I genuinely love my work.
A: That’s fascinating. Your personal experiences and your growth in your career seem inseparable. I love how your journey into motherhood has shaped your business and the service you provide. Now, onto your amazing birth photography. How did you make the move from doula to birth photographer?
E: I had moved quite naturally into taking photographs of people’s births because of my work as a doula. I had enjoyed being an amateur photographer for years and so it felt easy for me to offer birth photography in the birth environment. I didn’t think of publicising my birth photography until it started to become more popular in the UK over the last 18 months or so.
A: Do you work as a doula and a photographer at the same time?
E: Sometimes I work as a doula and a birth photographer and sometimes I’m just hired as a birth photographer.
A: How does it work if you’re hired exclusively as a birth photographer?
E: If I’m working just as a photographer I observe labour and the birth very quietly and discreetly. You need to intuitively observe what is going on in that room. Intuition will tell me when it is ok to take an image or of it is necessary for me to stop or step out of the room, which includes if the couple needs time on their own. By the way, I avoid using flash and my camera is totally silent, a concern that is often expressed.
I’m also very respectful of the hospital and that I’m on their property and I respect their staff and their operating procedures. I make an effort to make sure I have a good communication with the staff and a good working relationship with doctors and midwives.
It’s so important for the birthing mother that everyone around here is respecting her space and working well together.
All this comes with experience, you have to read that room and you can not get it wrong as I don’t ever want to shoulder the burden of negatively affecting a woman’s birth. I come from a place of true respect for the birthing process and having learnt all about being a doula from Michel Odent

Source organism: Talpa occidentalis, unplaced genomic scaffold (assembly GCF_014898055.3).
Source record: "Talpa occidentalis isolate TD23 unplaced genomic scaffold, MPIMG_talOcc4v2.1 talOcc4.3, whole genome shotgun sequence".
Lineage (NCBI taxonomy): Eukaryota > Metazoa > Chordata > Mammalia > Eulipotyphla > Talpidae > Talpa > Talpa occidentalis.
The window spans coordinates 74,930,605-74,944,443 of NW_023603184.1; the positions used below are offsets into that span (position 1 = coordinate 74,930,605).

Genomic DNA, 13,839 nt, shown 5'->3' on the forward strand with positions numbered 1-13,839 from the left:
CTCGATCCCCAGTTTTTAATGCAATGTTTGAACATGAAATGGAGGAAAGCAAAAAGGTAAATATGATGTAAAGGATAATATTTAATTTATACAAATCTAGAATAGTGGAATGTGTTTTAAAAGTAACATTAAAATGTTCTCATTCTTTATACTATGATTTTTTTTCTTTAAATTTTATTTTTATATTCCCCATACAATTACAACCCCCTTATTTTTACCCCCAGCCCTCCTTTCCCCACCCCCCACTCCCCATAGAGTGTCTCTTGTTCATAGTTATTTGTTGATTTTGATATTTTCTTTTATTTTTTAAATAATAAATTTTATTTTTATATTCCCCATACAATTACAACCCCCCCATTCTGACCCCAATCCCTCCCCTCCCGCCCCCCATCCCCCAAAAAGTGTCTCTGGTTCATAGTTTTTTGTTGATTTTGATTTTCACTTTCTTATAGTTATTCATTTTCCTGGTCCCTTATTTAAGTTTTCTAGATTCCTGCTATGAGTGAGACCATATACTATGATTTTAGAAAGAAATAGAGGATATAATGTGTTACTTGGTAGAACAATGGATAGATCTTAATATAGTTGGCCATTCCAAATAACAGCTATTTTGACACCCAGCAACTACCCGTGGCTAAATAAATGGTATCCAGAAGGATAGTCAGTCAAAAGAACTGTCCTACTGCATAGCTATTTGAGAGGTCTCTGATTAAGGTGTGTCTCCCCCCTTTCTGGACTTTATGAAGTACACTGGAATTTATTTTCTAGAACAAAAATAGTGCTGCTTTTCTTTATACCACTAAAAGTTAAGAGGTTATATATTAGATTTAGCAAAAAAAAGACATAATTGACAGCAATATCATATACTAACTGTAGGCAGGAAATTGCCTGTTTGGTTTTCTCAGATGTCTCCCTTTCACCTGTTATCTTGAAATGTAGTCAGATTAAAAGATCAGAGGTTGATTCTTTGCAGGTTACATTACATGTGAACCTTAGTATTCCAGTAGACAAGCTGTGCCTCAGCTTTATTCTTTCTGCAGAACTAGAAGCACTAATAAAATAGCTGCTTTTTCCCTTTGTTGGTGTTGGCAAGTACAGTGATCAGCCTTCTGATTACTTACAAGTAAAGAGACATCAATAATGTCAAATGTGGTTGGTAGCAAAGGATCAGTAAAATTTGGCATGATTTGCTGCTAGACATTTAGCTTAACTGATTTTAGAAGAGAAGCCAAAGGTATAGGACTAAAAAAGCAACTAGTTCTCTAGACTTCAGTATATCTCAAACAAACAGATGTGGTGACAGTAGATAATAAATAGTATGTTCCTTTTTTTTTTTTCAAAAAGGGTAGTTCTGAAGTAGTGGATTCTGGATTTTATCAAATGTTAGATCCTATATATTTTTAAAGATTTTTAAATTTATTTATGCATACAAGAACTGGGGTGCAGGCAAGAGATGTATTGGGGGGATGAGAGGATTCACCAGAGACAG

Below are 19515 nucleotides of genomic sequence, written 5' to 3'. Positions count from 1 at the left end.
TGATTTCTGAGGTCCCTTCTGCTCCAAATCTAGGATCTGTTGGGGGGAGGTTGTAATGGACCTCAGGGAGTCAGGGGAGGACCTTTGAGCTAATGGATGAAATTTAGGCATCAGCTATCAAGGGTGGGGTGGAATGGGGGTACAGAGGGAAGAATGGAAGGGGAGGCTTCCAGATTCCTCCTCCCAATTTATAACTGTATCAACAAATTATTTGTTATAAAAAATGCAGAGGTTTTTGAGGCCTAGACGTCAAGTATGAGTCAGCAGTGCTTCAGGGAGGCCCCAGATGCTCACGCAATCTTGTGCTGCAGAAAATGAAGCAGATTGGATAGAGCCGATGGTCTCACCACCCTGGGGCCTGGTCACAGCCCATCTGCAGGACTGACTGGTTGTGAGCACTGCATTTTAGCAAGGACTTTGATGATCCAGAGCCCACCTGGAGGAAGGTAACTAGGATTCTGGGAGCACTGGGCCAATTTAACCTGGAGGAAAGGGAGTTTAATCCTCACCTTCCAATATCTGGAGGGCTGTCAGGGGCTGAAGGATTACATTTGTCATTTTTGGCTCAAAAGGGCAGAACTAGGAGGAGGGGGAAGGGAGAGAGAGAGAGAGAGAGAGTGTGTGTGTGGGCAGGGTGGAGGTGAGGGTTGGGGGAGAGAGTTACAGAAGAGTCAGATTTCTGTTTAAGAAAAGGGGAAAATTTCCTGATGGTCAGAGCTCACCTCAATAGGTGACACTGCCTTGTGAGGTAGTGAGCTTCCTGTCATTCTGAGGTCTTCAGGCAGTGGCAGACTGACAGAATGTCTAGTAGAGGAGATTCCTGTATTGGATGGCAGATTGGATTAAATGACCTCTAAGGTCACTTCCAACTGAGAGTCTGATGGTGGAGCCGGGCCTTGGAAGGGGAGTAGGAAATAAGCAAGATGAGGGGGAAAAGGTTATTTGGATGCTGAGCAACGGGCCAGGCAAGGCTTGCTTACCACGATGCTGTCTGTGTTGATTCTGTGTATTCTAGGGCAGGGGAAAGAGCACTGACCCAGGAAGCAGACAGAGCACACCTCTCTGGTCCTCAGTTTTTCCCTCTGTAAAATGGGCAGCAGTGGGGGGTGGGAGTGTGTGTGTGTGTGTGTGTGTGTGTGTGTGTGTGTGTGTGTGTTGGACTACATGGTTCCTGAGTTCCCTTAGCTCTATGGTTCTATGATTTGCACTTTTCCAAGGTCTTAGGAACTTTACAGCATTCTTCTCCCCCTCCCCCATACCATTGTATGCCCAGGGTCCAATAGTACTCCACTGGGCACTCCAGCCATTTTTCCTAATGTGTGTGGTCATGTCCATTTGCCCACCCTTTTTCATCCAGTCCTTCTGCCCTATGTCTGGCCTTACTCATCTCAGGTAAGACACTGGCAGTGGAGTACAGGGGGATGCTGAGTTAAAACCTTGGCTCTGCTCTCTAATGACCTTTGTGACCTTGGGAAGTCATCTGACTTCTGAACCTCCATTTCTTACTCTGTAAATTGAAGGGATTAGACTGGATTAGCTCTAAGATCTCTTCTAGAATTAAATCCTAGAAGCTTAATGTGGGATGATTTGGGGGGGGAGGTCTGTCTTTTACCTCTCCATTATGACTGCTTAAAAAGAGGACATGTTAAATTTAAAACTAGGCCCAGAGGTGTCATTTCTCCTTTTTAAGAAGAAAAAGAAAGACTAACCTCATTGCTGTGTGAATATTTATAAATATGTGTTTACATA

I understand the importance of privacy, comfort and support for the labouring woman.
A: Why are you so passionate about birth photography?
I truly believe that birth photography can heal in some situations.
I went to visit one lady postnatally. I knew she’d had trouble breastfeeding, she told me she felt awful because the baby didn’t latch straight away in the room after I had her. I said ‘wait’ and loaded up her slideshow on her birth. I stopped the slideshow to show her that baby did latch exactly when she thought she hadn’t. So this mother was living with this feeling of ‘I let this baby down, she didn’t latch because I didn’t put her to the breast before I went down to theatre, this is why I can’t breastfeed’. I kid you not, from that moment of seeing her image and proving to her that she hadn’t let her baby down, that baby, within five minutes, just latched and didn’t stop. I think that’s a big part of it. A switch went on. That’s just an example.
A: What’s your favourite birth photograph?
E: One of my favourite photographs is of a Dad reaching out to congratulate his wife just as she was giving birth, and of the partner gently caressing his wife’s hair. These moments would otherwise be lost or forgotten, and it’s beautiful that I get to keep them alive so that these parents can re-live the birth from a different perspective. I get to capture that moment for an indefinite period of time.
A: Do you like taking photographs of partners? I had naively assumed you would be all about the mother and baby!
I think taking photographs of the partner is so important!
The partners are so often the ones taking those first photographs and they can get missed out. If I’m there though I get to photograph those beautiful first skin to skin moments or the look of admiration towards the woman and their newborn.
A: Whilst I know that you must photograph the woman in labour and the birth of the baby, what else do you capture in your photographs of a birth?